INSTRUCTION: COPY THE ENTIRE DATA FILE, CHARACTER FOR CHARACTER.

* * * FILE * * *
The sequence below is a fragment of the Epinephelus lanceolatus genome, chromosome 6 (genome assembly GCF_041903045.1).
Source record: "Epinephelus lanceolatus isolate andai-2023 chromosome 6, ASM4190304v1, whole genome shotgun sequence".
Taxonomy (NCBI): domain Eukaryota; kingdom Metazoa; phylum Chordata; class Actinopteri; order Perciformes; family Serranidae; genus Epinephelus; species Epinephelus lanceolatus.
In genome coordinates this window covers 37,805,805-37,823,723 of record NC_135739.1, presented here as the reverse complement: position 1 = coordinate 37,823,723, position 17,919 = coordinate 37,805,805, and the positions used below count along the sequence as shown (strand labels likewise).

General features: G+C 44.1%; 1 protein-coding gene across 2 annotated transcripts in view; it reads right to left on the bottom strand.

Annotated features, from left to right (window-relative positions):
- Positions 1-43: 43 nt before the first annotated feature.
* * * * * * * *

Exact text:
The sequence below is a fragment of the Epinephelus lanceolatus genome, chromosome 6 (genome assembly GCF_041903045.1).
Source record: "Epinephelus lanceolatus isolate andai-2023 chromosome 6, ASM4190304v1, whole genome shotgun sequence".
Taxonomy (NCBI): domain Eukaryota; kingdom Metazoa; phylum Chordata; class Actinopteri; order Perciformes; family Serranidae; genus Epinephelus; species Epinephelus lanceolatus.
In genome coordinates this window covers 37,805,805-37,823,723 of record NC_135739.1, presented here as the reverse complement: position 1 = coordinate 37,823,723, position 17,919 = coordinate 37,805,805, and the positions used below count along the sequence as shown (strand labels likewise).

General features: G+C 44.1%; 1 protein-coding gene across 2 annotated transcripts in view; it reads right to left on the bottom strand.

Annotated features, from left to right (window-relative positions):
- Positions 1-43: 43 nt before the first annotated feature.